CALIFORNIA STATE TEACHERS RETIREMENT SYSTEM v. VOLKSWAGEN GROUP OF AMERICA, INC.
OPINION. Signed by Judge Stanley R. Chesler on 4/3/17. (sr, )
NOT FOR PUBLICATION
UNITED STATES DISTRICT COURT
DISTRICT OF NEW JERSEY
In re Application of CALIFORNIA STATE
TEACHERS’ RETIREMENT SYSTEM for
an Order Pursuant to 28 U.S.C. § 1782
Granting Leave to Obtain Discovery for
Use in a Foreign Proceeding.
Civil Action No. 16-4251 (SRC)
CHESLER, District Judge
This matter comes before the Court on the appeal by Volkswagen Group of America, Inc.
(“VWGoA” or “Appellant”) of Magistrate Judge Cathy L. Waldor’s December 28, 2016 Opinion
and Order. [Docket Entry 45]. California State Teachers Retirement System (“CalSTRS” or
“Applicant” or “Appellee”) has opposed. [Docket Entry 47]. For the reasons that follow, Judge
Waldor’s Order is affirmed.
This matter arises out of one of the many lawsuits filed in relation to Volkswagen’s use
of defeat devices designed to cheat on emissions tests. More specifically, this appeal stems
from CalSTRS’s application to the United States District Court for the District of New Jersey
for an order authorizing it to serve a subpoena on VWGoA, the American subsidiary of the
German company Volkswagen AG, for the production of documents. CalSTRS seeks to use
VWGoA’s documents in a lawsuit it filed in Germany against Volkswagen AG. CalSTRS, a
shareholder of Volkswagen AG, asserts in the German lawsuit that Volkswagen AG violated
German securities laws by failing to inform investors about its use of the defeat device
software in its vehicles, which was material non-public information. In the alternative,
CalSTRS asserts that Volkswagen AG acted with gross negligence to the extent the company
was unaware of inside information.
On July 21, 2016, Judge Waldor granted CalSTRS’s ex parte application for an order
pursuant to 28 U.S.C. § 1782, granting leave to serve a subpoena for documents from VWGoA
for use in the German proceeding. [Docket Entry 3]. On September 9, 2016, VWGoA moved to
vacate the Order and quash the related subpoena. [Docket Entry 23]. Magistrate Judge Waldor
considered the papers of both parties on the motion to vacate and heard oral argument, and on
December 28, 2016, Judge Waldor denied VWGoA’s motion to vacate or to quash the subpoena.
[Docket Entry 44 (hereinafter “Opinion” or “Opinion and Order”)]. In her Opinion and Order,
Judge Waldor instructed CalSTRS to strike its twenty-seventh request from its subpoena but
permitted discovery pursuant to the remainder of the subpoena. (Opinion at 7). VWGoA now
appeals the December 28, 2016 Opinion and Order.
A. STANDARD OF REVIEW
As a preliminary matter, the parties disagree on what standard of review applies in
reviewing Judge Waldor’s Opinion and Order. VWGoA suggests that because Judge Waldor’s
ruling was dispositive, it is subject to de novo review. (Appellant Br. 12). CalSTRS, on the
other hand, argues that the “clearly erroneous or contrary to law” standard applies to applications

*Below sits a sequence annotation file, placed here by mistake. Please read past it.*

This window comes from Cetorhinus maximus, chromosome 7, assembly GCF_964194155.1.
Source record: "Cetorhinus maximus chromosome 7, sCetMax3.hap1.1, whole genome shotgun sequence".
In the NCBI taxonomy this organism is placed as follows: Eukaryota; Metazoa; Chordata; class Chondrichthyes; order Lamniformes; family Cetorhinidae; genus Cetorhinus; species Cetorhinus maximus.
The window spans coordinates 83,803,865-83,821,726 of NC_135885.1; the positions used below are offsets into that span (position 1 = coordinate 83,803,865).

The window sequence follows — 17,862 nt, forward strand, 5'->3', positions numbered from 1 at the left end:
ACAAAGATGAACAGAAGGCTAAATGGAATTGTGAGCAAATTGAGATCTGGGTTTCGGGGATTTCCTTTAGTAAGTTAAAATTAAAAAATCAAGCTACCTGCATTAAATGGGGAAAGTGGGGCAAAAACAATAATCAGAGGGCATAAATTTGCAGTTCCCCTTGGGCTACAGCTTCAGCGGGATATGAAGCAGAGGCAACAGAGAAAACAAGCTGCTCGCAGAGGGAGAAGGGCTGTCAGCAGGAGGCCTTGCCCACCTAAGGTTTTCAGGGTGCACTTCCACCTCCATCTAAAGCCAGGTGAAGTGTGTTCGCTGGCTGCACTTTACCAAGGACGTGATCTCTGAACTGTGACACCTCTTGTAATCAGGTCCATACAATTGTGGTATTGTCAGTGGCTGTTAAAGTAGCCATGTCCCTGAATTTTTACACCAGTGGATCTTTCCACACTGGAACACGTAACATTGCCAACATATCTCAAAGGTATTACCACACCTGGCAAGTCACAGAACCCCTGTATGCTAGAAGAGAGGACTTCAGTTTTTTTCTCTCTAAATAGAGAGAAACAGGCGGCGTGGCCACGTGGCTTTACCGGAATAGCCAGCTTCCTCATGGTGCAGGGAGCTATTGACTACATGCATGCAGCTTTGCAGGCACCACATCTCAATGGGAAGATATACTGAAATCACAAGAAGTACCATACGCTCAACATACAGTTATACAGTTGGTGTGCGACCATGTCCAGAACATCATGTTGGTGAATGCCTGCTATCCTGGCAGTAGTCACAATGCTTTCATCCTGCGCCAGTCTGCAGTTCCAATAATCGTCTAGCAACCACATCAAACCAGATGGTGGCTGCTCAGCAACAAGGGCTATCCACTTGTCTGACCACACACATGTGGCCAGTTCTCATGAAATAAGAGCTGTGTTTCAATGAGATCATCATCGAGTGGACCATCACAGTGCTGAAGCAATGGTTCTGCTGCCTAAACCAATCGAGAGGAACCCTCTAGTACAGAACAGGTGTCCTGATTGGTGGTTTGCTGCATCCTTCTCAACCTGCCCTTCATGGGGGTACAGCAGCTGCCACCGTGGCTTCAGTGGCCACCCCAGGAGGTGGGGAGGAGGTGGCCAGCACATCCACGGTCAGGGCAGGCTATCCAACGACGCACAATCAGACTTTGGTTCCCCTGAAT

under § 1782. (Appellee Br. 11-12). This Court need not decide which standard of review
applies because under either standard, the Court is firmly convinced that Judge Waldor’s ruling
is correct. Even assuming arguendo that de novo review applies, this Court will affirm Judge
B. SECTION 1782 APPLICATIONS
In deciding whether to grant a § 1782 application for the production of discovery for use
in a foreign tribunal, the Court first must determine whether the statutory requirements are met,
and then determine whether to exercise its discretion to grant the application. In re O'Keeffe, 646
F. App'x 263, 265-66 (3d Cir. 2016). The three statutory requirements are: (1) that the
application seeks discovery from a person or entity who is a resident or can be found in the
district in which the application is filed, (2) that discovery is for use in a proceeding in a foreign
tribunal, and (3) that the application is made by a foreign or international tribunal or by an
interested person. Kulzer v. Esschem, 390 Fed. App’x 88, 91 (3d Cir. 2010); In re Matter of
Application of Oxus Gold PLC, No. 06-82, 2006 WL 2927615, at *4 (D.N.J. Oct. 11, 2006).
The Supreme Court laid out four factors that are relevant to the district court’s
discretionary decision of whether to grant a § 1782 application in Intel Corp. v. Advanced Micro
Devices, Inc., 542 U.S. 241 (2004). These factors include: “(1) whether the evidence sought is
within the foreign tribunal’s jurisdictional reach, and thus accessible absent section 1782 aid; (2)
the nature of the foreign tribunal, the character of the proceedings underway abroad, and the
receptivity of the foreign government or the court or agency abroad to U.S. federal-court judicial
assistance; (3) whether the request conceals an attempt to circumvent foreign proof gathering
restrictions or other policies of a foreign country or the United States; (4) whether the subpoena
contains unduly intrusive or burdensome requests.” O'Keeffe, 646 F. App'x at 266 (citing Intel,
542 U.S. at 264-65).
Appellant does not contest that the three statutory requirements for § 1782 applications
have been met. Instead, Appellant argues that Judge Waldor’s Opinion and Order should be
reversed because Judge Waldor erred in her analysis of three out of four of the discretionary Intel
factors, namely factors one, three, and four. 1 The Court will address these factors in turn.
A. FACTOR ONE
Appellant argues that Judge Waldor erred in concluding that the first factor weighs in
favor of granting the § 1782 application. The Third Circuit’s description of the first Intel factor